Blood graft lymphocyte subsets after plerixafor injection in non-Hodgkin's lymphoma patients mobilizing poorly with chemotherapy plus granulocyte-colony-stimulating factor.
      ,
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      ,
      • Worel N.
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      Plerixafor as preemptive strategy results in high success rates in autologous stem cell mobilization failure.
      ]. Therefore, the use of PBSCs mobilized with plerixafor is expected to exert pro-inflammatory effects following ASCT and subsequently increase engraftment syndrome and non-relapse mortality. The results of the current study contradict this hypothesis, and the authors showed that plerixafor use did not increase the incidence or duration of non-infectious fever or alter hematopoietic recovery or survival after ASCT. These results suggest that the mobilization regimen can be determined without considering the effects on ASCT outcomes [
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      ]; however, studies with longer follow-up periods and more patients are necessary to reach a final conclusion.
      The present study systematically investigated PBSC harvest and subsequent ASCT for NHL and MM. However, some limitations exist with respect to the retrospective nature of the study and variation in the baseline characteristics of the three mobilization groups. For example, the proportion of patients with a history of lenalidomide-containing regimens was higher in the PG group than in other groups, reflecting the approval of frontline therapy with lenalidomide in Japan in 2015 [
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      ,
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      ]. In the present study, the effect of plerixafor in combination with chemotherapy plus G-CSF was not evaluated. The trend revealing that plerixafor use was associated with lower overall survival could be related to the potential selection of poor mobilizers for the plerixafor group and should be interpreted cautiously. Moreover, because of the small sample size of this study, the findings should be interpreted with caution. Given that the ethnicity of patients has been reported to be associated with CD34+ cell collection yield [
      • Vasu S.
      • Leitman S.F.
      • Tisdale J.F.
      • Hsieh M.M.
      • Childs R.W.
      • Barrett A.J.
      • Fowler D.H.
      • Bishop M.R.
      • Kang E.M.
      • Malech H.L.
      • Dunbar C.E.
      • Khuu H.M.
      • Wesley R.
      • Yau Y.Y.
      • Bolan C.D.
      Donor demographic and laboratory predictors of allogeneic peripheral blood stem cell mobilization in an ethnically diverse population.
      ,
      • Hsu J.W.
      • Wingard J.R.
      • Logan B.R.
      • Chitphakdithai P.
      • Akpek G.
      • Anderlini P.
      • Artz A.S.
      • Bredeson C.
      • Goldstein S.
      • Hale G.
      • Hematti P.
      • Joshi S.
      • Kamble R.T.
      • Lazarus H.M.
      • O'Donnell P.V.
      • Pulsipher M.A.
      • Savani B.N.
      • Schears R.M.
      • Shaw B.E.
      • Confer D.L.
      Race and ethnicity influences collection of granulocyte colony-stimulating factor-mobilized peripheral blood progenitor cells from unrelated donors, a Center for International Blood and Marrow Transplant Research analysis.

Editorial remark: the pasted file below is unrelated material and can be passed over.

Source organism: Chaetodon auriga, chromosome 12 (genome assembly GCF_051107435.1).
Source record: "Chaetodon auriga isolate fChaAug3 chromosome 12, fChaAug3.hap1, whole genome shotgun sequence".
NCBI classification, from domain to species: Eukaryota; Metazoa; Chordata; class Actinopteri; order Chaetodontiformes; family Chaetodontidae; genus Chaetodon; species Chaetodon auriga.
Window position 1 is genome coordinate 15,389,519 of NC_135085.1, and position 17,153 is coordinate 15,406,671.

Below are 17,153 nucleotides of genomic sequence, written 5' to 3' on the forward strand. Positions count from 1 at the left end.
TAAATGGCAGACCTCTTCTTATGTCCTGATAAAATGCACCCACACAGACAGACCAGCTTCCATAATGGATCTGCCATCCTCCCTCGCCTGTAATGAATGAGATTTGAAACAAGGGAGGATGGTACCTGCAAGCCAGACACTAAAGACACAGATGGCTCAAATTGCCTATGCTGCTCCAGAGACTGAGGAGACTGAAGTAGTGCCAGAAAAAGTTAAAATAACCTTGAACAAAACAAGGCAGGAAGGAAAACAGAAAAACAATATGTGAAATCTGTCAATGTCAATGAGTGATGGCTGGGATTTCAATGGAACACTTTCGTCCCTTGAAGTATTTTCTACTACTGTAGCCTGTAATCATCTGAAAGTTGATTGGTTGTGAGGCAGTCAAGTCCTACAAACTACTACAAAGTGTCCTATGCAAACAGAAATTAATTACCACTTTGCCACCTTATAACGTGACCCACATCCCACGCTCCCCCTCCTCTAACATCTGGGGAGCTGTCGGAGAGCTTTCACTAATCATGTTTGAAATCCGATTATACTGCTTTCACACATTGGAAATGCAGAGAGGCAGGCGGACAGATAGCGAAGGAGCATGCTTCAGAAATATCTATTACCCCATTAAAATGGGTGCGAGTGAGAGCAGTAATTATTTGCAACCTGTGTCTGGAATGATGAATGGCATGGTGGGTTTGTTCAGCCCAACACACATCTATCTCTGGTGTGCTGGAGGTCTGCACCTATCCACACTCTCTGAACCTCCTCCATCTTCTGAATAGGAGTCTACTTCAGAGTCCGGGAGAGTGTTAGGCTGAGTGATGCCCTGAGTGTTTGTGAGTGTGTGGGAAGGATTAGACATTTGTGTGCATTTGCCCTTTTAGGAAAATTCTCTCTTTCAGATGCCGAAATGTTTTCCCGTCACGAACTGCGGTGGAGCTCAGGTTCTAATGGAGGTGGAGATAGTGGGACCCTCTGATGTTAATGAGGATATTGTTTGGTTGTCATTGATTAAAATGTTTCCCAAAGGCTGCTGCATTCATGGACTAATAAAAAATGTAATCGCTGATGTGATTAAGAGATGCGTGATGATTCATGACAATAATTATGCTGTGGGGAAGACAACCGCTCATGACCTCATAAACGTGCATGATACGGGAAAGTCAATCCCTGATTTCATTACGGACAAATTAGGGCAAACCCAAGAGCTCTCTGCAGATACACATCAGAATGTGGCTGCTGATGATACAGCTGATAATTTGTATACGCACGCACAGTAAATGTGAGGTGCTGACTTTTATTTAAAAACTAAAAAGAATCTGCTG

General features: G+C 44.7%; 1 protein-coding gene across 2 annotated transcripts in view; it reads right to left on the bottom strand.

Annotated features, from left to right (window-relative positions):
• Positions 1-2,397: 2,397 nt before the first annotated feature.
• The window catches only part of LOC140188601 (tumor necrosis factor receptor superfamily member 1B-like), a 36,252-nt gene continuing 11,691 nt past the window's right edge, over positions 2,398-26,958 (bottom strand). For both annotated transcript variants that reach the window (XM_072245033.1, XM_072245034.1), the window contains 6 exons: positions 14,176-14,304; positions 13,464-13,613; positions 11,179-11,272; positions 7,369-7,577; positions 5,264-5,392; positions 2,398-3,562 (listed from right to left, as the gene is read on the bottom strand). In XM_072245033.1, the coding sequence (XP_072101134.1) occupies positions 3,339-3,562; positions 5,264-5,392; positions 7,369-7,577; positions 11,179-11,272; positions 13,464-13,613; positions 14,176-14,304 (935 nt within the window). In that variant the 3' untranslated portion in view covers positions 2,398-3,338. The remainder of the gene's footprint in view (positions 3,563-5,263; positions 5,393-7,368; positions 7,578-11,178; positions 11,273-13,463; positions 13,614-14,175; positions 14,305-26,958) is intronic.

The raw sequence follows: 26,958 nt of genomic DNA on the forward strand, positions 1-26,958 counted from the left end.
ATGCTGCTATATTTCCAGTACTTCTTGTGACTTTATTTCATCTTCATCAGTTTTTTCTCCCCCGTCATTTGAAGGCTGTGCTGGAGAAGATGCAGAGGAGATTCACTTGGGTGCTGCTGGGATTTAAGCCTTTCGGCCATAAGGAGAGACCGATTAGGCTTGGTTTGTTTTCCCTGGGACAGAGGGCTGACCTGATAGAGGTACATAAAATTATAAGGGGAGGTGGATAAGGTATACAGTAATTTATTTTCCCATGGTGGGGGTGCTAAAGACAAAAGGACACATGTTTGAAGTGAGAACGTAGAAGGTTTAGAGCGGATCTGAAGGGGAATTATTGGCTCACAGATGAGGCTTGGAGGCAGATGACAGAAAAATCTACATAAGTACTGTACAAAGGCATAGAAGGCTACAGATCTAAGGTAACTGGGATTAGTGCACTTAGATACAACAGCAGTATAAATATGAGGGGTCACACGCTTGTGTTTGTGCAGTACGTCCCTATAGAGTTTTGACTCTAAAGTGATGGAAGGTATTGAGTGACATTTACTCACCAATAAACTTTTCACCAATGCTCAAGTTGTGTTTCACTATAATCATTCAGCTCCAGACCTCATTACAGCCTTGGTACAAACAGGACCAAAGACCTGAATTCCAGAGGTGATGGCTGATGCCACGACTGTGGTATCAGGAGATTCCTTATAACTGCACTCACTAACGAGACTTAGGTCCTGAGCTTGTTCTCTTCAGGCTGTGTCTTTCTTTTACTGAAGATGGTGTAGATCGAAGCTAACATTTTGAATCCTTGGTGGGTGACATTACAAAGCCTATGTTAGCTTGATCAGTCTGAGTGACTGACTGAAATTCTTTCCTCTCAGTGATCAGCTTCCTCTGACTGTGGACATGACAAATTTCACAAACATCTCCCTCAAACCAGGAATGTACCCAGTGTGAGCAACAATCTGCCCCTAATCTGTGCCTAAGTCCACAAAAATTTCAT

,
      • Uzoka C.
      • Liu L.C.
      • Park Y.
      • Lin Y.
      • Patel P.
      • Campbell-Lee S.
      • Sweiss K.
      • Wang X.
      • Tepak E.
      • Peace D.
      • Saraf S.
      • Rondelli D.
      • Mahmud N.
      Race/ethnicity and underlying disease influences hematopoietic stem/progenitor cell mobilization response: A single center experience.
      ], the authors’ model, which is based on a Japanese population, should be evaluated in terms of patients of various ethnicities. To overcome these limitations, the authors’ predictive model warrants validation in a larger prospective cohort. Plerixafor use should be determined as per the drug label in a given country.

      Conclusions

      The present study provides valuable information regarding the prediction of PBSC collection yield and an important suggestion regarding the addition of plerixafor to the mobilization regimen. The use of plerixafor in stem cell collection appeared to have no negative influence on the outcomes of ASCT. Therefore, the authors’ results suggest that plerixafor is effective for a wider range of patients than that indicated by the existing guidelines and position statement. The authors believe that the study results and discussion could help establish more efficient and safer PBSC mobilization and ASCT protocols for the treatment of patients with NHL and MM.
      This work was supported in part by the Cell Science Research Foundation, Ono Medical Research Foundation, SGH Foundation, MSD Life Science Foundation, GlaxoSmithKline Research Grant, L-INSIGHT (Kyoto University), and Fujiwara Memorial Foundation (YA).

      Declaration of Competing Interest

      The authors have no commercial, proprietary or financial interest in the products or companies described in this article.

      Author Contributions

      Conception and design of the study: AI, TJ, SO, JK and YA. Acquisition of data: KM, NN and YN. Analysis and interpretation of data: AI, TJ, SO, JK, YA, TK, AT-K and MN. Drafting or revising the manuscript: AI, TJ, YA, SO, JK, TK, KM, NN, YN, AT-K, and MN. All authors have approved the final article.

      Acknowledgments

      The authors thank the clinical medical engineers and nurses of the artificial kidney unit, transplant coordinators and all clinicians at the Kyoto University Hospital as well as patients who contributed to this research.

      Appendix. Supplementary materials